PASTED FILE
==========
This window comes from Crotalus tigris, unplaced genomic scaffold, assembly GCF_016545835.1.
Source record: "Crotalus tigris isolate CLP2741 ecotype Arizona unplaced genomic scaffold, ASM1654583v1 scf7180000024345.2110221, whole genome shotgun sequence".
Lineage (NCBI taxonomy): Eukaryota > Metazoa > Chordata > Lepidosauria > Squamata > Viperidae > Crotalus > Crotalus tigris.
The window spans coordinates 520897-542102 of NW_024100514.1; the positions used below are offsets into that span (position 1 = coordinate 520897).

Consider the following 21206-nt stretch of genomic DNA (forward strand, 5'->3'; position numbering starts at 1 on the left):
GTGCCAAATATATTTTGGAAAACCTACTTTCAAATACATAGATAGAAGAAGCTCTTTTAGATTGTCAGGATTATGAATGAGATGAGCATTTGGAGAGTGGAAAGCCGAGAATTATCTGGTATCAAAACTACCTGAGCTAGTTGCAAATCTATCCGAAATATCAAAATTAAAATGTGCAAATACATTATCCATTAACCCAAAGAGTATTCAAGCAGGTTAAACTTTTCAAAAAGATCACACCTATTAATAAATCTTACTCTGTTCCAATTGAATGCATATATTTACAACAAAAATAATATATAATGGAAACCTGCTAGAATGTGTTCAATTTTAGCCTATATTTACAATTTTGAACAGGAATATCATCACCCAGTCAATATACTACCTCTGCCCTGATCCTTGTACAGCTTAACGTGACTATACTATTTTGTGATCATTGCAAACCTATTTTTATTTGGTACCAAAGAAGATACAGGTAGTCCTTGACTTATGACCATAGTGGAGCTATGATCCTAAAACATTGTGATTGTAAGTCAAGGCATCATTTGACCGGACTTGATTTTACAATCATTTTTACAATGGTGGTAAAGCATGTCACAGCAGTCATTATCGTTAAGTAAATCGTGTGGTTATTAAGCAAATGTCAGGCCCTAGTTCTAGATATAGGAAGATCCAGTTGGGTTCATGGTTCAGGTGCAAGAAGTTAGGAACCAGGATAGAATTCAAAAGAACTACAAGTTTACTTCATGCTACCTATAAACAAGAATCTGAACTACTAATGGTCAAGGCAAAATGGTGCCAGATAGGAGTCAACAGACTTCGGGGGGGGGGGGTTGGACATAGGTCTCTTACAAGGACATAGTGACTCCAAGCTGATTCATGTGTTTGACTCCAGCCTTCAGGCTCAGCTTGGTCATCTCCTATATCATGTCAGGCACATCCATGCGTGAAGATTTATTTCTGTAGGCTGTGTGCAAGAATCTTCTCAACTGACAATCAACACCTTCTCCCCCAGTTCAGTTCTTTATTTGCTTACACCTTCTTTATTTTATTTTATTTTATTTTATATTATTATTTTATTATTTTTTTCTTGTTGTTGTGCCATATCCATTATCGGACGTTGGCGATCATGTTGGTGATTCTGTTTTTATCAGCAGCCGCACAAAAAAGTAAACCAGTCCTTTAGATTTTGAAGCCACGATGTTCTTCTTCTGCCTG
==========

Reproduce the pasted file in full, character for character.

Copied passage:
This window comes from Crotalus tigris, unplaced genomic scaffold, assembly GCF_016545835.1.
Source record: "Crotalus tigris isolate CLP2741 ecotype Arizona unplaced genomic scaffold, ASM1654583v1 scf7180000024345.2110221, whole genome shotgun sequence".
Lineage (NCBI taxonomy): Eukaryota > Metazoa > Chordata > Lepidosauria > Squamata > Viperidae > Crotalus > Crotalus tigris.
The window spans coordinates 520897-542102 of NW_024100514.1; the positions used below are offsets into that span (position 1 = coordinate 520897).

Consider the following 21206-nt stretch of genomic DNA (forward strand, 5'->3'; position numbering starts at 1 on the left):
GTGCCAAATATATTTTGGAAAACCTACTTTCAAATACATAGATAGAAGAAGCTCTTTTAGATTGTCAGGATTATGAATGAGATGAGCATTTGGAGAGTGGAAAGCCGAGAATTATCTGGTATCAAAACTACCTGAGCTAGTTGCAAATCTATCCGAAATATCAAAATTAAAATGTGCAAATACATTATCCATTAACCCAAAGAGTATTCAAGCAGGTTAAACTTTTCAAAAAGATCACACCTATTAATAAATCTTACTCTGTTCCAATTGAATGCATATATTTACAACAAAAATAATATATAATGGAAACCTGCTAGAATGTGTTCAATTTTAGCCTATATTTACAATTTTGAACAGGAATATCATCACCCAGTCAATATACTACCTCTGCCCTGATCCTTGTACAGCTTAACGTGACTATACTATTTTGTGATCATTGCAAACCTATTTTTATTTGGTACCAAAGAAGATACAGGTAGTCCTTGACTTATGACCATAGTGGAGCTATGATCCTAAAACATTGTGATTGTAAGTCAAGGCATCATTTGACCGGACTTGATTTTACAATCATTTTTACAATGGTGGTAAAGCATGTCACAGCAGTCATTATCGTTAAGTAAATCGTGTGGTTATTAAGCAAATGTCAGGCCCTAGTTCTAGATATAGGAAGATCCAGTTGGGTTCATGGTTCAGGTGCAAGAAGTTAGGAACCAGGATAGAATTCAAAAGAACTACAAGTTTACTTCATGCTACCTATAAACAAGAATCTGAACTACTAATGGTCAAGGCAAAATGGTGCCAGATAGGAGTCAACAGACTTCGGGGGGGGGGGGTTGGACATAGGTCTCTTACAAGGACATAGTGACTCCAAGCTGATTCATGTGTTTGACTCCAGCCTTCAGGCTCAGCTTGGTCATCTCCTATATCATGTCAGGCACATCCATGCGTGAAGATTTATTTCTGTAGGCTGTGTGCAAGAATCTTCTCAACTGACAATCAACACCTTCTCCCCCAGTTCAGTTCTTTATTTGCTTACACCTTCTTTATTTTATTTTATTTTATTTTATATTATTATTTTATTATTTTTTTCTTGTTGTTGTGCCATATCCATTATCGGACGTTGGCGATCATGTTGGTGATTCTGTTTTTATCAGCAGCCGCACAAAAAAGTAAACCAGTCCTTTAGATTTTGAAGCCACGATGTTCTTCTTCTGCCTG